Former News of the World editor Rebekah Brooks was a technophobe who was "wedded to her BlackBerry" while other executives experimented with new devices, the phone hacking trial has heard.
Jonathan Laidlaw QC, representing the former tabloid boss, said Brooks "did not like embracing new technology", as News International began to explore the potential for having The Sun and News of the World as app downloads for tablets and phones.
Witness Susan Panuccio, a chief financial officer at News International Group Ltd from 2008 until 2012, agreed with Laidlaw that "information technology was not Brooks' strong point".
Laidlaw continued: "She had used a BlackBerry for as long as you knew and worked for her?"
Panuccio, who flew to England from Australia to give evidence at the phone hacking trial, agreed.
Asked if Brooks was "almost surgically attached" to her phone, Panuccio said: "She did use it rather a lot."
Brooks' counsel suggested that using anything else "presented a much greater challenge to her".
Panuccio repled: "She didn't like embracing new technologies."
She agreed with Laidlaw's suggestion that Brooks was "simply wedded to her BlackBerry", but added she was using an iPad device at the time of her resignation in 2011.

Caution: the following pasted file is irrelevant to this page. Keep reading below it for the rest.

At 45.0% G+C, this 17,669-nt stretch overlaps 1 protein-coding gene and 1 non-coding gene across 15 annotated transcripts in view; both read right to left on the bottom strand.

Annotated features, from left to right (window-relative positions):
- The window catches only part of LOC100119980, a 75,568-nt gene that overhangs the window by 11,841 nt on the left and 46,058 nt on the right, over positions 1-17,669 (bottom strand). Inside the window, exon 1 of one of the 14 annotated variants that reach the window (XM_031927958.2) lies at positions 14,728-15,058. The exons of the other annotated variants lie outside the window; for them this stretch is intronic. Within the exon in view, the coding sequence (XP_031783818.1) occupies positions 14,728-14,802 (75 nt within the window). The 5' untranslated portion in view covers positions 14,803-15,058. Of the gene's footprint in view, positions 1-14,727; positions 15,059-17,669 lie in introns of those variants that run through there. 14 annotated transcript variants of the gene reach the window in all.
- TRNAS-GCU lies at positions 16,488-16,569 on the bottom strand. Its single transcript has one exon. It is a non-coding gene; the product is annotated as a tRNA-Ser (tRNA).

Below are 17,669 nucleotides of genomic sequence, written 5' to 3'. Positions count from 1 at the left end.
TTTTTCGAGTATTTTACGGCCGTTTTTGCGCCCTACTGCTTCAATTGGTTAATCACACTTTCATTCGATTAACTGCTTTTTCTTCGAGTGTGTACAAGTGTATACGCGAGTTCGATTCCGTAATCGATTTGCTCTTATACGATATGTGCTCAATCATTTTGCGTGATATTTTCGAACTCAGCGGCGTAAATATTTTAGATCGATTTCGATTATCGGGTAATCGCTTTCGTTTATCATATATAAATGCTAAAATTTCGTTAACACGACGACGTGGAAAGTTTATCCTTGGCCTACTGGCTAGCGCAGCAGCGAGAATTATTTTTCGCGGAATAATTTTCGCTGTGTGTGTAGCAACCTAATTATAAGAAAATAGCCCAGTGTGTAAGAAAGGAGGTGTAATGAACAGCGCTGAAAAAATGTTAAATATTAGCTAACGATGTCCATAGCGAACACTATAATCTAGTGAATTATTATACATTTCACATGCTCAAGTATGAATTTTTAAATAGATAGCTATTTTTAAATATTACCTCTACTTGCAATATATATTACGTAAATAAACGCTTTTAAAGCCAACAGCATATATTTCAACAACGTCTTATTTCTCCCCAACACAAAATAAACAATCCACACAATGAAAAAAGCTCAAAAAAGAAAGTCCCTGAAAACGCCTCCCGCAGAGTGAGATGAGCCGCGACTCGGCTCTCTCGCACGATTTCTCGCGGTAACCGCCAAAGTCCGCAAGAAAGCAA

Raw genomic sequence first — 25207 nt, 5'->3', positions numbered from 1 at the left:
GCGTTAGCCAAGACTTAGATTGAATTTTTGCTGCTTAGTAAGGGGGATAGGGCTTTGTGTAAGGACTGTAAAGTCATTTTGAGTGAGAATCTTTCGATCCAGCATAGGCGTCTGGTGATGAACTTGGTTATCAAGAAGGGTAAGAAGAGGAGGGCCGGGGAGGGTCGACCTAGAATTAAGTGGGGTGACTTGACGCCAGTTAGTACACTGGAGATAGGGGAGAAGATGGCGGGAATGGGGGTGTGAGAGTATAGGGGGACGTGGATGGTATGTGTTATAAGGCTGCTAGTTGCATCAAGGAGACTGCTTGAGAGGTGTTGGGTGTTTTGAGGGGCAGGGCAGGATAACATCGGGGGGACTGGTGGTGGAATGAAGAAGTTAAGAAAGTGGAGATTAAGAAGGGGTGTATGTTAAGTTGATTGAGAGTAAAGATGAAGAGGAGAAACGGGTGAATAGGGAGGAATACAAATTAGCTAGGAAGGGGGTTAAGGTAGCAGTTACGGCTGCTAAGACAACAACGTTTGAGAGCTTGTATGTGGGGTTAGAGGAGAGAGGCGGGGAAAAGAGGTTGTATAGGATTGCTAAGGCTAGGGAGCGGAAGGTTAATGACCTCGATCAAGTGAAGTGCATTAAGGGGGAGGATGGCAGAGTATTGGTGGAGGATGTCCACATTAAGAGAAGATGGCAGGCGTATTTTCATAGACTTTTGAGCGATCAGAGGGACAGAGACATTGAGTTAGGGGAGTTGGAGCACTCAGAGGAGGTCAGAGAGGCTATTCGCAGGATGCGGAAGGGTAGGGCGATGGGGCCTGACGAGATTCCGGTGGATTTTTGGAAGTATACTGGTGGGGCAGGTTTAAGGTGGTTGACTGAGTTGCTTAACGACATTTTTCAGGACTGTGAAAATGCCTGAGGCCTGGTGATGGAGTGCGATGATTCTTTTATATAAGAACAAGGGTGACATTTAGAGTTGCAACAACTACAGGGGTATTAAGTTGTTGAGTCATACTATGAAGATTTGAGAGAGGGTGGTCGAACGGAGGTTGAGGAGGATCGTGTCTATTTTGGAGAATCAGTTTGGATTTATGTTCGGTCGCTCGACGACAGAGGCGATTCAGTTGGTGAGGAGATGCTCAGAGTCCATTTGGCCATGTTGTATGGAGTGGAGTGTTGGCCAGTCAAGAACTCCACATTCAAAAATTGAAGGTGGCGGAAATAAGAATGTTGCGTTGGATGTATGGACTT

The witness was giving evidence after the jury had been reminded of an email chain, involving Brooks and introduced in court much earlier in the trial, in which the defendant inquired about a "clean sweep" of staff emails.
Asked about whether there was anything "sinister" in Brooks' interest in the company's email deletion policy, Panuccio said: "They (chief executives) can check whatever they want.
"What they decide to focus on is up to them."
Asked about Brooks' management style, the witness added: "She could be very demanding, in certain areas incredibly focused and at times easy to get on with."
Former News of the World and Sun editor Brooks, 45, of Churchill, Oxfordshire, denies all five charges relating to alleged illegal activity during her time on the tabloids.
Six other defendants also deny charges connected to the phone hacking investigation.
The trial continues.